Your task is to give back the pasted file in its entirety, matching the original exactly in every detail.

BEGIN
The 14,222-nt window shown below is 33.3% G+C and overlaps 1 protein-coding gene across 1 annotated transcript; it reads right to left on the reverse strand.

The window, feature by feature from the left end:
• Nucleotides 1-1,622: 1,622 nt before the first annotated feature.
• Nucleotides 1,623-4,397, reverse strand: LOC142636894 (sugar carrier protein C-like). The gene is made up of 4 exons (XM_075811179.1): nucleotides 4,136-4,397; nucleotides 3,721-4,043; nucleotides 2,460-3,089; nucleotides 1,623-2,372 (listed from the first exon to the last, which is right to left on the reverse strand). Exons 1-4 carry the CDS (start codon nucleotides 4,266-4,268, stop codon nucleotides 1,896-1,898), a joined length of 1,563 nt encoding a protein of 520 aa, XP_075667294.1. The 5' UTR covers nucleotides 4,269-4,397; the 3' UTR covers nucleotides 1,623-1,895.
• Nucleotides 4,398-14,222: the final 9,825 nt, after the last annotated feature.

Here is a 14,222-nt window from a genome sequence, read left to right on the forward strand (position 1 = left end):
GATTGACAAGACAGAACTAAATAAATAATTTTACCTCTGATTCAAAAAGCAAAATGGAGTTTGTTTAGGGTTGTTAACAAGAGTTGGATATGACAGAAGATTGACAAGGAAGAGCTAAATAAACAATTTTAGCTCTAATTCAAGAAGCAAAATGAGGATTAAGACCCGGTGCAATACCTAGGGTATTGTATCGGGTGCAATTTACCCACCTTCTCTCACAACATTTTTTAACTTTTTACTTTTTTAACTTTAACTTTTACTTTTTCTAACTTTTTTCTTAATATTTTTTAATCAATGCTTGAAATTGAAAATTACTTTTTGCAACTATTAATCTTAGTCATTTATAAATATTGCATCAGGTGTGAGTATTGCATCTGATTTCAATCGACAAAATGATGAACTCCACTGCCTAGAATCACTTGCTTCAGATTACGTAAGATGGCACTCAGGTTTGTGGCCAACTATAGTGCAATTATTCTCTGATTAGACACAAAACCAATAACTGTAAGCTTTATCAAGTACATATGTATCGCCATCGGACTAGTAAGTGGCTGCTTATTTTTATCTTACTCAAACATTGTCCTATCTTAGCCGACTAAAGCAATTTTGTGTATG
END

The 14,222-nt window shown below is 33.3% G+C and overlaps 1 protein-coding gene across 1 annotated transcript; it reads right to left on the reverse strand.

The window, feature by feature from the left end:
• Nucleotides 1-1,622: 1,622 nt before the first annotated feature.
• Nucleotides 1,623-4,397, reverse strand: LOC142636894 (sugar carrier protein C-like). The gene is made up of 4 exons (XM_075811179.1): nucleotides 4,136-4,397; nucleotides 3,721-4,043; nucleotides 2,460-3,089; nucleotides 1,623-2,372 (listed from the first exon to the last, which is right to left on the reverse strand). Exons 1-4 carry the CDS (start codon nucleotides 4,266-4,268, stop codon nucleotides 1,896-1,898), a joined length of 1,563 nt encoding a protein of 520 aa, XP_075667294.1. The 5' UTR covers nucleotides 4,269-4,397; the 3' UTR covers nucleotides 1,623-1,895.
• Nucleotides 4,398-14,222: the final 9,825 nt, after the last annotated feature.

Here is a 14,222-nt window from a genome sequence, read left to right on the forward strand (position 1 = left end):
GATTGACAAGACAGAACTAAATAAATAATTTTACCTCTGATTCAAAAAGCAAAATGGAGTTTGTTTAGGGTTGTTAACAAGAGTTGGATATGACAGAAGATTGACAAGGAAGAGCTAAATAAACAATTTTAGCTCTAATTCAAGAAGCAAAATGAGGATTAAGACCCGGTGCAATACCTAGGGTATTGTATCGGGTGCAATTTACCCACCTTCTCTCACAACATTTTTTAACTTTTTACTTTTTTAACTTTAACTTTTACTTTTTCTAACTTTTTTCTTAATATTTTTTAATCAATGCTTGAAATTGAAAATTACTTTTTGCAACTATTAATCTTAGTCATTTATAAATATTGCATCAGGTGTGAGTATTGCATCTGATTTCAATCGACAAAATGATGAACTCCACTGCCTAGAATCACTTGCTTCAGATTACGTAAGATGGCACTCAGGTTTGTGGCCAACTATAGTGCAATTATTCTCTGATTAGACACAAAACCAATAACTGTAAGCTTTATCAAGTACATATGTATCGCCATCGGACTAGTAAGTGGCTGCTTATTTTTATCTTACTCAAACATTGTCCTATCTTAGCCGACTAAAGCAATTTTGTGTATG